Here's a simple trick for formatting your resume reference page so it looks like a pulled-together, professional document, plus, a template to show you how to set up your own page, and tips to ensure your references make a great impression when an employer calls.
How to Format Your Resume Reference Page
The best and easiest way to set up this document is to simply match it to the structure of your resume.
What does that mean in practical terms?
Imagine your resume was structured like this sample on the right.
Notice the job seeker's name and contact information is formatted in a header that is centered on the page. The headings are bolded and in all capitals.
To created a set of job search documents that look like a pulled-together, professional package, you simply need to carry the same style through to your resume reference page.
Notice that the job seeker's name and contact information on the reference sheet matches the resume exactly. It was simply copied from the resume and pasted into a new blank word processing file to create the heading for the reference page.
Also, the heading "References" is bold and in all capitals to match the resume headings, and the fonts are the same style and size on both documents (the fonts on the sample resume image look smaller only because I shrunk that image to make it fit better on this page).
I have centered the rest of the information on the page. This is a personal, stylistic choice. I feel the references' names and contact information look more balanced when they are centered on the page, but if you prefer the look of left justifying your information, that is fine, too.
For each reference, you should include the person's name, job title, the name of the company where they work, their business phone number, their home phone number (only if that is acceptable to the person), and their email address.
It can also be helpful to include a brief description of the nature of your relationship with the reference (i.e. you could note someone was Supervisor at ABC Company, or Office Manager at XYZ Company), but it is not necessary to include this information.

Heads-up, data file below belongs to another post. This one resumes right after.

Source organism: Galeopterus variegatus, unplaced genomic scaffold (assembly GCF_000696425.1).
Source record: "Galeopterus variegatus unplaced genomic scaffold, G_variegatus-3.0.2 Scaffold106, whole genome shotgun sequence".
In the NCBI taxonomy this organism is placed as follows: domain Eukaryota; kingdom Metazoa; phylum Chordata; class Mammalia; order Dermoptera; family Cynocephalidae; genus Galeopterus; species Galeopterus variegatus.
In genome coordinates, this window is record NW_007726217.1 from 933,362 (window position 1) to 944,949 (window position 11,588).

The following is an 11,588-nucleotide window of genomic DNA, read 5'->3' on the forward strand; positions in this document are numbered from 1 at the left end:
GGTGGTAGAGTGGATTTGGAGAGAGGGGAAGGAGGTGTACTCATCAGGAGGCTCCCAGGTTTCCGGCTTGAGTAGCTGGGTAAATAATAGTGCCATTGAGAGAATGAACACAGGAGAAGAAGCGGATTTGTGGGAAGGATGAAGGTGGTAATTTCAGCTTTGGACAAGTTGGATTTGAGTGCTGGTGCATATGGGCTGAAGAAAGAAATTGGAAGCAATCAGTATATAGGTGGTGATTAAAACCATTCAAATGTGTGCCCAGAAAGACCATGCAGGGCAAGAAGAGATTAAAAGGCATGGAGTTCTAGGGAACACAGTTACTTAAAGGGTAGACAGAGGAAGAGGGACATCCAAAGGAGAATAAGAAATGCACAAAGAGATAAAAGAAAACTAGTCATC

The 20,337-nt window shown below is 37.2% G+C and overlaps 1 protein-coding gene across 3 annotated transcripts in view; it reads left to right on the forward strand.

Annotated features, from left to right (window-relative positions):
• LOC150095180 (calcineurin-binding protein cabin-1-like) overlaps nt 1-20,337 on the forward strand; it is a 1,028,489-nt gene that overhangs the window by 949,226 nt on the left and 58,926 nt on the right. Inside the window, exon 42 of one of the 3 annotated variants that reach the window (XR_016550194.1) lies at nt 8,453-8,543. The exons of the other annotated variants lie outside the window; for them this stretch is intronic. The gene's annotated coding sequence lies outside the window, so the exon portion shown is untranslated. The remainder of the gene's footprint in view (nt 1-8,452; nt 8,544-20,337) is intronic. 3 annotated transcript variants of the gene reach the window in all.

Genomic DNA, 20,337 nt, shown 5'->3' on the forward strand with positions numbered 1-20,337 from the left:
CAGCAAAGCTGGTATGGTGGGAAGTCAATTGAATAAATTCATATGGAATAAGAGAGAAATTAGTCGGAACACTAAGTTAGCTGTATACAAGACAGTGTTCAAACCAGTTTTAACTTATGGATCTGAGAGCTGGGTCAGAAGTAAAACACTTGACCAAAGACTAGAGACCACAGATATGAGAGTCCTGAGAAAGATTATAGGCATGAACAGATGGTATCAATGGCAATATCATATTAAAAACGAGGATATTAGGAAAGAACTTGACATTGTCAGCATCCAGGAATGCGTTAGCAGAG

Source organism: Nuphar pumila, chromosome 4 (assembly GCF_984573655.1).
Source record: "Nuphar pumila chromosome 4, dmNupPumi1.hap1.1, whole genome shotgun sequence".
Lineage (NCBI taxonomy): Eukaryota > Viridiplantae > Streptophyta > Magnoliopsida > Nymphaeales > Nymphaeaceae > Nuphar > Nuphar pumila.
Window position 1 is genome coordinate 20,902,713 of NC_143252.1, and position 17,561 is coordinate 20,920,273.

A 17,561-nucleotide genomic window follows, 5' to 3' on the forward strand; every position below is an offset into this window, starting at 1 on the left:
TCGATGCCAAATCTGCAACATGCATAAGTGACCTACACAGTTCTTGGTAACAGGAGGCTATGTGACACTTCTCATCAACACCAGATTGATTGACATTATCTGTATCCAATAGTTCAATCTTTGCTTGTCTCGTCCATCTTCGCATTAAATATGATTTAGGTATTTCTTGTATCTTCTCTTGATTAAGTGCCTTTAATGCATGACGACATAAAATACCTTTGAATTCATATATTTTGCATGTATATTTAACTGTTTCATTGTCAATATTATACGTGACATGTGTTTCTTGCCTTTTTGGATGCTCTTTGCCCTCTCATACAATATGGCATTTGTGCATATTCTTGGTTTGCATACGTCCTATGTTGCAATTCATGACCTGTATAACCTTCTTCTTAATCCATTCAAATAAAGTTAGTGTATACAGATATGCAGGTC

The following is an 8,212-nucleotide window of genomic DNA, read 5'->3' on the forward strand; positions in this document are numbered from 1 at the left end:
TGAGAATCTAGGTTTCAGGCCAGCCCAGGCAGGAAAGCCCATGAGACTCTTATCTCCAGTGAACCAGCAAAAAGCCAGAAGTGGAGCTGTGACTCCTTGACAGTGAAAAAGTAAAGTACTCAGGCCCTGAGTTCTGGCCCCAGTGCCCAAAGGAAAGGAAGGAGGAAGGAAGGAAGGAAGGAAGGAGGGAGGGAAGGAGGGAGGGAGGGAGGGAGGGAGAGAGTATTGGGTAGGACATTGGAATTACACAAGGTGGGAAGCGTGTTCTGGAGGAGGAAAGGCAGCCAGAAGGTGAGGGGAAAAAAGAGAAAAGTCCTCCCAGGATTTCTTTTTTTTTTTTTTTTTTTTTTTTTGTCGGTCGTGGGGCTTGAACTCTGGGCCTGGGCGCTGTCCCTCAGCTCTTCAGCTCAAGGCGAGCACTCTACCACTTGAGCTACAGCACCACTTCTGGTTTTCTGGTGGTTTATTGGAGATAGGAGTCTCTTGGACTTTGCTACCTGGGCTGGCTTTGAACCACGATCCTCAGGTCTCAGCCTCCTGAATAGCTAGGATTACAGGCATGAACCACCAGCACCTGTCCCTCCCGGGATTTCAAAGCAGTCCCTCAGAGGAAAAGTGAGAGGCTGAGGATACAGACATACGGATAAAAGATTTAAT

What is Best - Land Line or Cell Phone Numbers?
You may provide either land line numbers, or cell phone numbers, or a combination of both.
Ask your references which phone number they prefer, and at which number can they be most easily reached. Be sure to respect each person's preferences.
Often it's easier to reach someone on their cell phone, but it may be difficult for that person to find a quiet place to talk if an employer calls their cell. Also, some people who are not heavy cell phone users don't have voice mail with their cell plans, so they may miss an important call from an employer. In that case, a land line with a reliable voice mail system may be a better choice.
Most employers want to call three people. Therefore, you should provide four names on your reference page. That way, if the employer has difficulty contacting anyone, there will be an extra person on the list to contact.
Although most employers want to contact three people, you should always be ready with six references any at any point when you are job searching.
That's right. I said six!
I realize six sounds like an awful lot. Here's why you need that many people who are willing to provide a reference for you.
Listing the Names
When you list names and contact information on your sheet, always put your best reference at the top of the list.
Employers may not always call all of the people on your list, and they usually start at the top. So, in order to ensure they call the best person, that person should be at the top of the list.
Also, the first reference who is called will make the first impression and set the tone for the employer - Another good reason why you should put your strongest reference at the top of the list.
Now that you know how to complete this document you may want to take a look at how to submit your resume reference page at a job interview.
If you're not sure whether a former employer will say positive things about you, or your company has a policy of not providing job references, you may want to know more about how to handle these special situations.